Language is a puzzle whose pieces take years to put together. It’s a monumental feat to learn a new one, and it requires many paradigm shifts along the way, from giving up the attachment to subject-before-verb sentences to learning to source sounds from parts of the throat you didn’t know existed.
Language is as much a part of culture as clothing and rituals, and even if you can’t find the time to learn a whole new tongue, knowing a few phrases can really help to discover different facets of a foreign society.
Here are just a few vocabulary words that are meaningful to Anchal. Understanding them gives some insight into our philosophy and traditions.
Anchal – edge of a sari used to provide comfort and protection for loved ones.
Anoothi – an adjective meaning unique, extraordinary and exclusive. Anoothi is also the name of Anchal’s partner based in Ajmer. Their objective is to generate funds to benefit the
thousands of rural women living in poverty simply because they do not have a support system to empower them and help them realize their true potential. Check out http://www.anoothi.org
Choli – a midriff-baring blouse shell garment in the Indian sari costume
Kāli – “The black one.” Kāli is the name of the Hindu goddess associated with empowerment. She is also considered the goddess of time and change. Anchal’s partner New Light is headquartered in the same neighborhood as one of the most sacred Hindu pilgrimage sites, the Kali Temple (as well as Mother Teresa’s Home for the Destitute and Dying). www.newlightindia.org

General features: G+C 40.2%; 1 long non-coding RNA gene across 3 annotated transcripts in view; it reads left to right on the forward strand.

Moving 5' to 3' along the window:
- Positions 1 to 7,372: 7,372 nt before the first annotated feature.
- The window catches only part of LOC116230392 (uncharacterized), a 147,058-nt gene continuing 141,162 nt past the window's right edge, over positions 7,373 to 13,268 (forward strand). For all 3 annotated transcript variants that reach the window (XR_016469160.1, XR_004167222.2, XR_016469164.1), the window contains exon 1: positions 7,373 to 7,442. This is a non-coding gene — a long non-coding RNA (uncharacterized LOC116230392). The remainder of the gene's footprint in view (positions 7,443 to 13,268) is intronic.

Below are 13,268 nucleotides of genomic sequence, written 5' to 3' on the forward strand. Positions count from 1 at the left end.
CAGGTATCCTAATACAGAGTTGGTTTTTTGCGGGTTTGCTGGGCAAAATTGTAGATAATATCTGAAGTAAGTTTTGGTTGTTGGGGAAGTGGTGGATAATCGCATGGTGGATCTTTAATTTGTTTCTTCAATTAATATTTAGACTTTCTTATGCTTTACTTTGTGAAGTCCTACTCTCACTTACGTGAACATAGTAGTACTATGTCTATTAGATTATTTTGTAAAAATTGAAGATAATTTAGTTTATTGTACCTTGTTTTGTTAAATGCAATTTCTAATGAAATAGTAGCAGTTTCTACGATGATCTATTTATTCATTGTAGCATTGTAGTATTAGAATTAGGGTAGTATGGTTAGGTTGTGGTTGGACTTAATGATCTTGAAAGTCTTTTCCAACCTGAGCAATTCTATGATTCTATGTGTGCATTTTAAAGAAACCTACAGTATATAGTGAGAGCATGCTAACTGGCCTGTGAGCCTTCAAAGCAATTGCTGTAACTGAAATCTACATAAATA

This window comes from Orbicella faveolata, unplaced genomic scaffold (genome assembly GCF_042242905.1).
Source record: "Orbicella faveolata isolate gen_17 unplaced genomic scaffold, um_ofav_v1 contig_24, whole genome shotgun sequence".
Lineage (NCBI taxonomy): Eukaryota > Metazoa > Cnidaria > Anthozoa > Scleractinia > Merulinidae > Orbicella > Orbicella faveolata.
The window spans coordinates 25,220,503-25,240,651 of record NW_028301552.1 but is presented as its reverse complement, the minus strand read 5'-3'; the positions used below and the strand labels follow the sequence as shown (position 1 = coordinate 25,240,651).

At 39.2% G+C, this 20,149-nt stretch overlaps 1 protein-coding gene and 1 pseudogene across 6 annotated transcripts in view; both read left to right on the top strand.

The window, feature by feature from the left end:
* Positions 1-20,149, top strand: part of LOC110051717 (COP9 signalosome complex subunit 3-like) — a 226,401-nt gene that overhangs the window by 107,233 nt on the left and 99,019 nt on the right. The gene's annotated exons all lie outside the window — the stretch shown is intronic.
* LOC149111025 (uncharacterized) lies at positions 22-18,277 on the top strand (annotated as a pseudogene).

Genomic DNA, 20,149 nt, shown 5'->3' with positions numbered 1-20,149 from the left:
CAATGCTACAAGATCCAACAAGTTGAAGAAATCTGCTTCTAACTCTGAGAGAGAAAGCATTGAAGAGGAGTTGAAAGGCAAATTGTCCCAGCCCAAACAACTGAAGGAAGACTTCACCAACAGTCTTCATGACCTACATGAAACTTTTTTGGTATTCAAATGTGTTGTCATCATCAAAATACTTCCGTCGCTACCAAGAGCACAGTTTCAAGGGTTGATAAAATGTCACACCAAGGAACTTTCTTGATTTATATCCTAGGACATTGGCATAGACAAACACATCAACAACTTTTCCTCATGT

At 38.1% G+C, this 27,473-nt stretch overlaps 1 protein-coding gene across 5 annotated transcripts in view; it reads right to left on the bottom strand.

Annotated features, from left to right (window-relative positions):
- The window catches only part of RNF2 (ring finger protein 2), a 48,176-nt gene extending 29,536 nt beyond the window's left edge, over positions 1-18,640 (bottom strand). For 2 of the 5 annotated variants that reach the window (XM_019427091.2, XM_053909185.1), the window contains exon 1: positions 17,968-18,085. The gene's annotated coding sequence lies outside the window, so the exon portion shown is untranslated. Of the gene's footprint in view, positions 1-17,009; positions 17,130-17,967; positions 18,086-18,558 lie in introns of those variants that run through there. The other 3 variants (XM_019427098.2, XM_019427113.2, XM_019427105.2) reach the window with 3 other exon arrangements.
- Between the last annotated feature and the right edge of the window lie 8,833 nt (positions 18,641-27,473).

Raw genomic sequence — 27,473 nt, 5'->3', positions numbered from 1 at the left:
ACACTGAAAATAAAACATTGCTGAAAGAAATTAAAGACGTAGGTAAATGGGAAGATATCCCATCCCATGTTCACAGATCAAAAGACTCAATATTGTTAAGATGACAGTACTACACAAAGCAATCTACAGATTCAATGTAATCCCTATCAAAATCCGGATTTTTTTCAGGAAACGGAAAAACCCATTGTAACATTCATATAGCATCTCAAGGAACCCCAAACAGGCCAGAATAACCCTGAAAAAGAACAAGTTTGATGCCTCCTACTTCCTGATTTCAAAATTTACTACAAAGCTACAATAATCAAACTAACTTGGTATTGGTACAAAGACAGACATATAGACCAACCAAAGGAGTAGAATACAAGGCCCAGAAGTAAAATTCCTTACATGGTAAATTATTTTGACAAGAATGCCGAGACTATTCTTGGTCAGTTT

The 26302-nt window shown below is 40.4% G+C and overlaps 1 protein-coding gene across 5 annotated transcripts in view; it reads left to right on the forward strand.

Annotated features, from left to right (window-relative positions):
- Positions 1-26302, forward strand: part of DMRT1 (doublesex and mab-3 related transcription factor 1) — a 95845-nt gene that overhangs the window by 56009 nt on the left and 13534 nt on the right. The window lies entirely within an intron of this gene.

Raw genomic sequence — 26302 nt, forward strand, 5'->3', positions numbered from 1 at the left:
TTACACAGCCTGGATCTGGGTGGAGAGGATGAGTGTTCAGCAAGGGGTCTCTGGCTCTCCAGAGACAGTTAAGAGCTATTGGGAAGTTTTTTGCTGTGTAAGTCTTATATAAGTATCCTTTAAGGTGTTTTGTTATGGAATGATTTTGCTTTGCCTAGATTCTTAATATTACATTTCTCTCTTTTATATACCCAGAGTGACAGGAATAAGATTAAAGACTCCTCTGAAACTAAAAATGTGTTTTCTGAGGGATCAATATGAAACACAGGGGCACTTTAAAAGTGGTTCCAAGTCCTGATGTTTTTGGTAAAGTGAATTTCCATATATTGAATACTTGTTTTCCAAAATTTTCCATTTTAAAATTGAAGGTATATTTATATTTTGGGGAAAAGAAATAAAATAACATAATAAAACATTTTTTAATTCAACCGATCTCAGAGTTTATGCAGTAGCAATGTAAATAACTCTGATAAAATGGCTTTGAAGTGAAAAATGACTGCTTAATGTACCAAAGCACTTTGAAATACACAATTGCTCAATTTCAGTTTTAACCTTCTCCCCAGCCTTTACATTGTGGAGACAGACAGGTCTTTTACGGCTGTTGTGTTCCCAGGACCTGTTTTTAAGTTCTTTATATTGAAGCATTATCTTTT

Kantha – a type of embroidery popular in Bangladesh and in West Bengal, India.
Naari – woman
Namaste – derived from Sanskrit and is a combination of two words, “Namaḥ” and “te” (a
shortened variant of “tubhyam”). Namaḥ means ‘bow’, ‘obeisance’, ‘reverential salutation’ or ‘adoration’ and te means ‘to you’ (dative case of ‘you’). Therefore, Namaste literally means “bow to you” translated as “I bow to you.”
Sari – a strip of unstitched cloth, worn by females, ranging from four to nine yards in length that is draped over the body in various styles
(Explanations of vocabulary via Wikipedia and Anchalproject.org)